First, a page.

Guest Post: The fun part about being a comedian is having comedians as friends. Our guest today is Gavin McCaleb, a funny guy with some stand-up HERE and a bio HERE. Find him at http://GavinMcCaleb.com. I appreciate Gavin sharing his story with us. Today is not stand-up. Like the old adage says: it's funny because it's true.
I read writing blogs like this for breakfast. Literally. While I'm eating oatmeal (also for breakfast) I like learning tips about "story," and "character," and "grammar." I have consumed so much helpful reference material that I have absolutely no excuse for what I have become...
My name is Gavin McCaleb and I am a writer. I first realized I was a writer in the spring of 2000. It was very sunny, but still cold. That's just how Utah is, I guess. I had a hot girlfriend at the time who just dumped me for no good reason. I was about to graduate with a useless degree in psychology, and I had no employment prospects. In hindsight I should have studied business or engineering or computers, or anything other than psychology. As my Philosophy 101 instructor observed, "philosophy bakes no bread." I would add that "psychology brings no delicious meatballs." So, yeah, I was hungry. Food service was becoming a solid option.
I bumped into my hot former girlfriend on campus a few weeks after the breakup and she asked what I was going to do after graduation. I told her I was going to be a writer. I assumed that would win her back immediately. She patronized me, saying "good for you." I laughed inwardly, and bit my lip, knowing that I would inevitably be the Papa Hemingway to her [insert appropriate female Hemingway love interest. Mariel Hemingway, maybe? I don't know. Historical fiction is not one of my interests.] Anyway, one thing I forgot to tell you about me, is that I can bide my time like a son of a gun, so I said "see you around," chuckled to myself, and settled in for a long siege.
One thing an otherwise useless college degree will teach you, is how to study. To begin my illustrious (nay, lugubrious) writing career I read some books about writing. I read Stephen King's On Writing. and Bird by Bird : Some Instructions on Writing and Life by Anne Lamott. Each being the only work I have read by either author. Pages were turned. Lessons were learned. Then I sat down to write. Nothing came out. So taking the lessons I had just learned, to write whatever comes to mind. I began: "Here I am sitting at the computer writing. Yep, just typing away at the ol' keyboard. Looking good so far. I'm interested to see what happens next..." (These ellipses metaphorically extend to infinity.) I guess I thought I would just plop down and bang out a book?! What audacity! Well, nothing of substance emerged, and a few more attempts were similarly fruitless. It wasn't long before all plopping ceased and consequently, no book was banged.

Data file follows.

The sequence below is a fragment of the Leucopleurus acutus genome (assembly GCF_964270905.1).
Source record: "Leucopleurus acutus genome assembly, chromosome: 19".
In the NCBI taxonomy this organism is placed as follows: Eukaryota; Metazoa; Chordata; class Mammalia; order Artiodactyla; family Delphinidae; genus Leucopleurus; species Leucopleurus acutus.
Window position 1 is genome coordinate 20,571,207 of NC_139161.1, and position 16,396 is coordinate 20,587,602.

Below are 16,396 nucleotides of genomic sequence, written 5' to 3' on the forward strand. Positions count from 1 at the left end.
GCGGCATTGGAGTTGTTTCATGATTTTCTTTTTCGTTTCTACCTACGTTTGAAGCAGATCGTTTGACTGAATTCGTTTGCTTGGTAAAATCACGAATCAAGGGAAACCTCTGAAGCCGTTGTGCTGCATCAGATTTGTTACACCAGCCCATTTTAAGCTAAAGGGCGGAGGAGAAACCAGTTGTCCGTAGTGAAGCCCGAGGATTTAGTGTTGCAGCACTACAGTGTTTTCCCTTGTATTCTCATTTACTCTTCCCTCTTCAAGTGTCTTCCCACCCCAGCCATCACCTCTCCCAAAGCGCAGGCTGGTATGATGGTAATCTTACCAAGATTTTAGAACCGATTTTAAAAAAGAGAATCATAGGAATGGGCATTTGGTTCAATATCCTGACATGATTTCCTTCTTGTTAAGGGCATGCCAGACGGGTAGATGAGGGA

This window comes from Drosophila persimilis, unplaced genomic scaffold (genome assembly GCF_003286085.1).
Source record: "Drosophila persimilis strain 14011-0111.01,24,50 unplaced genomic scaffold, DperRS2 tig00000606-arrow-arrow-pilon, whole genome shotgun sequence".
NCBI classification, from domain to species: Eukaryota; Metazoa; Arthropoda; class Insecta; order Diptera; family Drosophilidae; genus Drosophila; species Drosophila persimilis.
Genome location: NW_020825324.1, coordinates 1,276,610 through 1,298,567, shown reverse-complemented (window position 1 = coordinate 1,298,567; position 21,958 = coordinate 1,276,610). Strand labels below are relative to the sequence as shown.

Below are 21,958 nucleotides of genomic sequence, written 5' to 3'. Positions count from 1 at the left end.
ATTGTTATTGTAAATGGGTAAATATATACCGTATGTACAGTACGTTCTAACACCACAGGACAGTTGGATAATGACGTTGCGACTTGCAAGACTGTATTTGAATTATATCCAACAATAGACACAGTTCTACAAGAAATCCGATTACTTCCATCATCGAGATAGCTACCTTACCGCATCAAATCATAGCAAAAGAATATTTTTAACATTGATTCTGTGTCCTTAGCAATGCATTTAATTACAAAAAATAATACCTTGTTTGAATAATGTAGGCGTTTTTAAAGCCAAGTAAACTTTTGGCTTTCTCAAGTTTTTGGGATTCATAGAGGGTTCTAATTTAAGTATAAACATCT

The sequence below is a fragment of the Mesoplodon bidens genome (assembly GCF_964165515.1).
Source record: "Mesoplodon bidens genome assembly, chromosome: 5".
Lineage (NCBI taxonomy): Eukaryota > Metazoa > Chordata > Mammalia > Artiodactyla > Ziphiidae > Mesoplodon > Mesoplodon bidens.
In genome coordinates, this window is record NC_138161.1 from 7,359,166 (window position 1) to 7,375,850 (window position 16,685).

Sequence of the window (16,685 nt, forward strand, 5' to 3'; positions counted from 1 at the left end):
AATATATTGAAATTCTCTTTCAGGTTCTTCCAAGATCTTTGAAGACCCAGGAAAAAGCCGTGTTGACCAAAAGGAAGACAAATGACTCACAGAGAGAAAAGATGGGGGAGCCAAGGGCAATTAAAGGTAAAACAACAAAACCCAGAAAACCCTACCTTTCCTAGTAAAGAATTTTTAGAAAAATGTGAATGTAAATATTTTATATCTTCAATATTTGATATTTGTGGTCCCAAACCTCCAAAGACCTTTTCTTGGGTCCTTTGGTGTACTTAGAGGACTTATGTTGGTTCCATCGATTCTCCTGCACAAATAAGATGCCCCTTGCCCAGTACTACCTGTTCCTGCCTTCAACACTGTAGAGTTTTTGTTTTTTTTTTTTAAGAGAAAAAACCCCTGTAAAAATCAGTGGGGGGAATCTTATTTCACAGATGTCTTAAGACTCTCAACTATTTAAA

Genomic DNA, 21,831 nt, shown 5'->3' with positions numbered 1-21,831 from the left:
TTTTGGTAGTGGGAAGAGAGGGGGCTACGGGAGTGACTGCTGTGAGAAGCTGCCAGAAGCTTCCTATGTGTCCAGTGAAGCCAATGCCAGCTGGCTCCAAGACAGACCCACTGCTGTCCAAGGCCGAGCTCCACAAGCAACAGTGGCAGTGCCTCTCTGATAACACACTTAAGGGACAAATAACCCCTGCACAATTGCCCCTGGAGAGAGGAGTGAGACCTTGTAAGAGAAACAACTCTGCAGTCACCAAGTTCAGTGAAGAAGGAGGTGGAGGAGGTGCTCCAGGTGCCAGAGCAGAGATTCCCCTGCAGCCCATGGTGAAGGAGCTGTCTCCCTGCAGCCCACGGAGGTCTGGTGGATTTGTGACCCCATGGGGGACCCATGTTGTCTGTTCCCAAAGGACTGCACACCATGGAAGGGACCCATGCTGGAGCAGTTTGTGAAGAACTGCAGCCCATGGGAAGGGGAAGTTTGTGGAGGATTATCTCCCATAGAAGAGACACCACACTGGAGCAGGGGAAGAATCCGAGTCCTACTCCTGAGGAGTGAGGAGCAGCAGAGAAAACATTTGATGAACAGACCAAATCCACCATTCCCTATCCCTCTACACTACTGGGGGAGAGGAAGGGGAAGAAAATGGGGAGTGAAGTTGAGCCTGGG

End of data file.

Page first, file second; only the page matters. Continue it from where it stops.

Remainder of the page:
Fast forward twelve years * Schwing! * (That's how time elapses for me.) I found a different hot girl to marry, and I sort of fell into the real estate profession. I always felt like an outsider in business. As if I was just pretending to be in real estate, because, well, I'm actually a writer. Right? Well, this is what I've written to date: content for several websites, a few articles for trade newspapers, advertising and marketing copy, facebook posts, facebook comments, a ton of emails. Uhhh, grocery lists. Crap. So here I am, a writer who never wrote anything worth a diddley.
The last two years I have 100% tanked the NaNoWriMo program. Word counts: 0 and 0. About 15 days before the month begins I start to feel nervous. My fear is that I will write something horrible and shameful. This fear causes me to go through all the stages of grief - simultaneously! Then the first day of NaNoWriMo comes and I think, "I'll just skip the first day to get over my nerves, but I won't fall to far behind in word count." That goes on for about five days before I finally officially let myself off the hook. The feeling of relief is palpable. After the second wrestle with the WriMo rhino I went ahead and psychoanalyzed myself. (that degree in psychology isn't going to psychoanalyze itself. Or, wait? What? Whatever, just go with it.) How can a person identify himself so strongly as a writer and yet never actually produce any writing? After sufficient reflection I eventually came to terms with my issue, summed up thusly: If I write my best and it turns out no good, then I have completely failed as a writer and I would have to build a new identity. But if I never actually do it, I can still tell myself everyday that I am a writer with the potential to write something great. This my friends is a terrible seat to be sitting in.
At some point, I don't recall when or where, I came across an article by Michael Ventura called The Talent of the Room. (http://www.michaelventura.org/writings/LA4.pdf) It haunts me to this day, because having the information it contains removes any excuse I have for not producing. It lays bare the device of my faulty self identification. While all the while I felt a writer at heart, I have failed to do the one thing that would cause it to be so. Sit and write.
(I did not ask Gavin permission to use this picture of him wearing a pink boa)